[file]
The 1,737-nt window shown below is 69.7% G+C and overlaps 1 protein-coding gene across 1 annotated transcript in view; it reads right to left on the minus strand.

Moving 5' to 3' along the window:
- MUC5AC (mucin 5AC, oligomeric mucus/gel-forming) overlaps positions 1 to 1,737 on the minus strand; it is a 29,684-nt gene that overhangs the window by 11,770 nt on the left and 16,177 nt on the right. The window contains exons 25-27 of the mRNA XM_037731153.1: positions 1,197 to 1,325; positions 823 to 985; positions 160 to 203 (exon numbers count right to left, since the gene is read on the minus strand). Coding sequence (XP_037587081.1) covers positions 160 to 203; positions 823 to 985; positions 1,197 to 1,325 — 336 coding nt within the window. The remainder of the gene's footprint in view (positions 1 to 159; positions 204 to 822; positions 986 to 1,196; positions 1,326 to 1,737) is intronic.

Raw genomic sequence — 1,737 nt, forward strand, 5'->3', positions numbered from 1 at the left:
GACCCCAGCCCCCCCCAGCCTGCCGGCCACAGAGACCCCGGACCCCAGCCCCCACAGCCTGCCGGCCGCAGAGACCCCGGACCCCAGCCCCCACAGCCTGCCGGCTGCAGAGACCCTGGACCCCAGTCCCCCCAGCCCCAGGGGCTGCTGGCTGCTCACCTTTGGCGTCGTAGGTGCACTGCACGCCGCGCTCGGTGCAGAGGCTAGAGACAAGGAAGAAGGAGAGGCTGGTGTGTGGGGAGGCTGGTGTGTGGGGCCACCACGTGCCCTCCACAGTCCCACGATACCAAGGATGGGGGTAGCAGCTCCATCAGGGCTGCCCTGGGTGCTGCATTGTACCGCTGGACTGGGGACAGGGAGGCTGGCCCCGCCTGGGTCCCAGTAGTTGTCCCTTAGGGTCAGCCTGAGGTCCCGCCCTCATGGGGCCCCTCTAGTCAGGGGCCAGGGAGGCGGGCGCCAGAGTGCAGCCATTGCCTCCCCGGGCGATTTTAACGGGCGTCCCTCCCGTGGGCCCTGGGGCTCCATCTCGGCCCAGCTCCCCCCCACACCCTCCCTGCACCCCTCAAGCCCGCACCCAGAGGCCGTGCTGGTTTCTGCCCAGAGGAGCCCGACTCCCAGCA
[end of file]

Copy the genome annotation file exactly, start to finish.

The 1,737-nt window shown below is 69.7% G+C and overlaps 1 protein-coding gene across 1 annotated transcript in view; it reads right to left on the minus strand.

Moving 5' to 3' along the window:
- MUC5AC (mucin 5AC, oligomeric mucus/gel-forming) overlaps positions 1 to 1,737 on the minus strand; it is a 29,684-nt gene that overhangs the window by 11,770 nt on the left and 16,177 nt on the right. The window contains exons 25-27 of the mRNA XM_037731153.1: positions 1,197 to 1,325; positions 823 to 985; positions 160 to 203 (exon numbers count right to left, since the gene is read on the minus strand). Coding sequence (XP_037587081.1) covers positions 160 to 203; positions 823 to 985; positions 1,197 to 1,325 — 336 coding nt within the window. The remainder of the gene's footprint in view (positions 1 to 159; positions 204 to 822; positions 986 to 1,196; positions 1,326 to 1,737) is intronic.

Raw genomic sequence — 1,737 nt, forward strand, 5'->3', positions numbered from 1 at the left:
GACCCCAGCCCCCCCCAGCCTGCCGGCCACAGAGACCCCGGACCCCAGCCCCCACAGCCTGCCGGCCGCAGAGACCCCGGACCCCAGCCCCCACAGCCTGCCGGCTGCAGAGACCCTGGACCCCAGTCCCCCCAGCCCCAGGGGCTGCTGGCTGCTCACCTTTGGCGTCGTAGGTGCACTGCACGCCGCGCTCGGTGCAGAGGCTAGAGACAAGGAAGAAGGAGAGGCTGGTGTGTGGGGAGGCTGGTGTGTGGGGCCACCACGTGCCCTCCACAGTCCCACGATACCAAGGATGGGGGTAGCAGCTCCATCAGGGCTGCCCTGGGTGCTGCATTGTACCGCTGGACTGGGGACAGGGAGGCTGGCCCCGCCTGGGTCCCAGTAGTTGTCCCTTAGGGTCAGCCTGAGGTCCCGCCCTCATGGGGCCCCTCTAGTCAGGGGCCAGGGAGGCGGGCGCCAGAGTGCAGCCATTGCCTCCCCGGGCGATTTTAACGGGCGTCCCTCCCGTGGGCCCTGGGGCTCCATCTCGGCCCAGCTCCCCCCCACACCCTCCCTGCACCCCTCAAGCCCGCACCCAGAGGCCGTGCTGGTTTCTGCCCAGAGGAGCCCGACTCCCAGCA